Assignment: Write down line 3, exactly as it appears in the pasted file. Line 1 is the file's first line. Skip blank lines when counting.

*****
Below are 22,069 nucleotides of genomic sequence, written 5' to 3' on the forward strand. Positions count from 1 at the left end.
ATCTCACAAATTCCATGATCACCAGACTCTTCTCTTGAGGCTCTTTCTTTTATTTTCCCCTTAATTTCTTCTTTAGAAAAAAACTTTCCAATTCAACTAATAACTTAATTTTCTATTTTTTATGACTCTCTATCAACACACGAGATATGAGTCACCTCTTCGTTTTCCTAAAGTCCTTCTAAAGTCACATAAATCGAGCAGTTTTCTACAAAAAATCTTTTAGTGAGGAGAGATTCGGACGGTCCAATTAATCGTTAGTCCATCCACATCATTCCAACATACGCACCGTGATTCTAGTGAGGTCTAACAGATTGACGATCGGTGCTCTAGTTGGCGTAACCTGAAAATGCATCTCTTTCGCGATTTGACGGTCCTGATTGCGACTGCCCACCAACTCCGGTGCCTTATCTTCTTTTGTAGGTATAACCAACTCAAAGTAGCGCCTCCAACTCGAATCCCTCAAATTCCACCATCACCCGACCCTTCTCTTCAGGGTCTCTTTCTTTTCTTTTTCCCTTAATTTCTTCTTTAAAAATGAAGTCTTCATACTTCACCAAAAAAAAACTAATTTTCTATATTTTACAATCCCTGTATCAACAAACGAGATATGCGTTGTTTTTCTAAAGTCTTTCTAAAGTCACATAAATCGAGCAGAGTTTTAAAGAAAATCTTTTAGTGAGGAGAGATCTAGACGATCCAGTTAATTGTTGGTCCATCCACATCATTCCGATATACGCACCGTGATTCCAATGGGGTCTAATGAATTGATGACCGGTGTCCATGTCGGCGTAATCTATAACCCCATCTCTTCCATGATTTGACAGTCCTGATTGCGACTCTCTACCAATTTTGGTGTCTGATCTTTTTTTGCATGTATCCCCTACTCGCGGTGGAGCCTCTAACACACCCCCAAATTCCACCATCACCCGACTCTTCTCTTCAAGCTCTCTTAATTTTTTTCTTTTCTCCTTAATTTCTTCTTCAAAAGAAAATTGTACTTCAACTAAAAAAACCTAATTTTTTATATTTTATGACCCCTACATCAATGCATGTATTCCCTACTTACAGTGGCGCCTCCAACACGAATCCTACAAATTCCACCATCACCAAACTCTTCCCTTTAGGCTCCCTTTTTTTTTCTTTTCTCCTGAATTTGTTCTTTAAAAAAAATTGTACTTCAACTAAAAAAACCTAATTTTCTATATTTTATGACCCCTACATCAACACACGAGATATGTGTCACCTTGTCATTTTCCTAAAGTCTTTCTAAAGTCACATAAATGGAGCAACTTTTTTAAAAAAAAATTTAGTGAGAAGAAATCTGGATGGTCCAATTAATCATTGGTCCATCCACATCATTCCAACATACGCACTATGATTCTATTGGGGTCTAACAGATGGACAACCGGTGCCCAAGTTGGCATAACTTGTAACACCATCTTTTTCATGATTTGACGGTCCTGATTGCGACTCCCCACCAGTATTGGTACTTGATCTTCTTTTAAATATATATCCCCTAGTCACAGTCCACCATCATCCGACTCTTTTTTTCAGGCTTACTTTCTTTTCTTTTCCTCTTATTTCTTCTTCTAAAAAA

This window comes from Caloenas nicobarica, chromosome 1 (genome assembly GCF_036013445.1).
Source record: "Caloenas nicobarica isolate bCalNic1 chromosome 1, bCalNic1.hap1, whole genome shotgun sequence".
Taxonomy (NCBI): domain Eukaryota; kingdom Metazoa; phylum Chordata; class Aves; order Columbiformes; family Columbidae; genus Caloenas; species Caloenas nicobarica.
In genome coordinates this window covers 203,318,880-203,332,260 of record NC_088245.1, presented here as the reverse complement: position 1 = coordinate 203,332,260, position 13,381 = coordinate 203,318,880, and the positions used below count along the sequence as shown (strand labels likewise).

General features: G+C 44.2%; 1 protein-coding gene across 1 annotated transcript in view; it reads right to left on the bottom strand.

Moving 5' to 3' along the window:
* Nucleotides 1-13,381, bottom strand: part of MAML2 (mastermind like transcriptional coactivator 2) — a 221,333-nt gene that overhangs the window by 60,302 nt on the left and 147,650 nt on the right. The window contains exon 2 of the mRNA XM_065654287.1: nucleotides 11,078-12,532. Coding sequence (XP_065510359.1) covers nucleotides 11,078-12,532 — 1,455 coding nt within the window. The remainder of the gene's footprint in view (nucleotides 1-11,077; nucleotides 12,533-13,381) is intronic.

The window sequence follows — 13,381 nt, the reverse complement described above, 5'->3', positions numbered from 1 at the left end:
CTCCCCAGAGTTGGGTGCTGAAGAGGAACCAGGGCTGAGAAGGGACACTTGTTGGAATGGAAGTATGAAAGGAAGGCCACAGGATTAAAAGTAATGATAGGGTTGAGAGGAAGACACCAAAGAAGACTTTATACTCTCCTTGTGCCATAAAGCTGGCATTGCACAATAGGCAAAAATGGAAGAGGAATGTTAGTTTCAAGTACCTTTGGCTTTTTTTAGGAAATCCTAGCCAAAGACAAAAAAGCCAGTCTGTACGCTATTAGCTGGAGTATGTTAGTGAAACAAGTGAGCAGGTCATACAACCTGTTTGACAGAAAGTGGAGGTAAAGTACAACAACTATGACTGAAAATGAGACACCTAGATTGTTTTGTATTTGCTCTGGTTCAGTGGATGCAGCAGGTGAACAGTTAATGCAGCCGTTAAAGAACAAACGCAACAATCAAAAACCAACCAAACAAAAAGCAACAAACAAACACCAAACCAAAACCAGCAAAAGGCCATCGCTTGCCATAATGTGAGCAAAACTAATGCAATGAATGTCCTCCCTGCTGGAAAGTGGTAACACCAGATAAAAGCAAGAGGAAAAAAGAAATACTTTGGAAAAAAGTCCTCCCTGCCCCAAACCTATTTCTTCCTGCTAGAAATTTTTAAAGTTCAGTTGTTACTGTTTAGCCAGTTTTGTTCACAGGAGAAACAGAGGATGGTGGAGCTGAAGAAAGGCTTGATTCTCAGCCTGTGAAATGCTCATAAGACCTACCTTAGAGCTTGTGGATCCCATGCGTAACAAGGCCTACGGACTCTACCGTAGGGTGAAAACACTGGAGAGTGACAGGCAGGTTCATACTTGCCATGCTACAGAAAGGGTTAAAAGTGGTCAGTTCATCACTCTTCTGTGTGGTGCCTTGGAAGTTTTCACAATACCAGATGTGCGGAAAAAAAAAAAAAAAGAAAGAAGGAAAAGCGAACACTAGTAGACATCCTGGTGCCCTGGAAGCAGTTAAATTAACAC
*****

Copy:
This window comes from Caloenas nicobarica, chromosome 1 (genome assembly GCF_036013445.1).